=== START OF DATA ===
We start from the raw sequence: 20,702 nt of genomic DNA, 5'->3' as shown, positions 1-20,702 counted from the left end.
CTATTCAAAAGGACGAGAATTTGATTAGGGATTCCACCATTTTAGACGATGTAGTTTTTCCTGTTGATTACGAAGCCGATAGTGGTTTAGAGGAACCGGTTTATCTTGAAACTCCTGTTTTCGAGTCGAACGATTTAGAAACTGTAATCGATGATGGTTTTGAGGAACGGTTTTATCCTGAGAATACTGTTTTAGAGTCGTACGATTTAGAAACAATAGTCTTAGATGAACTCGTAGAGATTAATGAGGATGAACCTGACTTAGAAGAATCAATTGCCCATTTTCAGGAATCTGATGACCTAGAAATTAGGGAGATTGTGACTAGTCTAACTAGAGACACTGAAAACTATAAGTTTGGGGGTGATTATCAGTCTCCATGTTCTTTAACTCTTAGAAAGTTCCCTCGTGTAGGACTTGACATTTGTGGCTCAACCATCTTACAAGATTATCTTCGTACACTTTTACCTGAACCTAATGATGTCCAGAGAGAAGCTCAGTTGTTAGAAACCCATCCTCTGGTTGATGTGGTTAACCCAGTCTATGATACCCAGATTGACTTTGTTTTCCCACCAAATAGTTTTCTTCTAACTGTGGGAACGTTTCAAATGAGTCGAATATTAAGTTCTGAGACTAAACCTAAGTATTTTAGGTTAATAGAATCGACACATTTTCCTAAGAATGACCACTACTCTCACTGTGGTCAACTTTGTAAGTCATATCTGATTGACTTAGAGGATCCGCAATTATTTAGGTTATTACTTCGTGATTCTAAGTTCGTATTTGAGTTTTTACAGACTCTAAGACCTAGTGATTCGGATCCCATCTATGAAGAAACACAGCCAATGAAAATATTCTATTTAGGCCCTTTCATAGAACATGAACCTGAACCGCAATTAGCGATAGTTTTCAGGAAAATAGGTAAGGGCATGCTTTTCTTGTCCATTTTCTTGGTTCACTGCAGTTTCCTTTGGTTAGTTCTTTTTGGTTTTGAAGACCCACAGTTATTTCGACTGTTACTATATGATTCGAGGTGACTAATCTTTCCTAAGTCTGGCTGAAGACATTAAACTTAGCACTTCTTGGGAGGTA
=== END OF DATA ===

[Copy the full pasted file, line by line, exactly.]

We start from the raw sequence: 20,702 nt of genomic DNA, 5'->3' as shown, positions 1-20,702 counted from the left end.
CTATTCAAAAGGACGAGAATTTGATTAGGGATTCCACCATTTTAGACGATGTAGTTTTTCCTGTTGATTACGAAGCCGATAGTGGTTTAGAGGAACCGGTTTATCTTGAAACTCCTGTTTTCGAGTCGAACGATTTAGAAACTGTAATCGATGATGGTTTTGAGGAACGGTTTTATCCTGAGAATACTGTTTTAGAGTCGTACGATTTAGAAACAATAGTCTTAGATGAACTCGTAGAGATTAATGAGGATGAACCTGACTTAGAAGAATCAATTGCCCATTTTCAGGAATCTGATGACCTAGAAATTAGGGAGATTGTGACTAGTCTAACTAGAGACACTGAAAACTATAAGTTTGGGGGTGATTATCAGTCTCCATGTTCTTTAACTCTTAGAAAGTTCCCTCGTGTAGGACTTGACATTTGTGGCTCAACCATCTTACAAGATTATCTTCGTACACTTTTACCTGAACCTAATGATGTCCAGAGAGAAGCTCAGTTGTTAGAAACCCATCCTCTGGTTGATGTGGTTAACCCAGTCTATGATACCCAGATTGACTTTGTTTTCCCACCAAATAGTTTTCTTCTAACTGTGGGAACGTTTCAAATGAGTCGAATATTAAGTTCTGAGACTAAACCTAAGTATTTTAGGTTAATAGAATCGACACATTTTCCTAAGAATGACCACTACTCTCACTGTGGTCAACTTTGTAAGTCATATCTGATTGACTTAGAGGATCCGCAATTATTTAGGTTATTACTTCGTGATTCTAAGTTCGTATTTGAGTTTTTACAGACTCTAAGACCTAGTGATTCGGATCCCATCTATGAAGAAACACAGCCAATGAAAATATTCTATTTAGGCCCTTTCATAGAACATGAACCTGAACCGCAATTAGCGATAGTTTTCAGGAAAATAGGTAAGGGCATGCTTTTCTTGTCCATTTTCTTGGTTCACTGCAGTTTCCTTTGGTTAGTTCTTTTTGGTTTTGAAGACCCACAGTTATTTCGACTGTTACTATATGATTCGAGGTGACTAATCTTTCCTAAGTCTGGCTGAAGACATTAAACTTAGCACTTCTTGGGAGGTA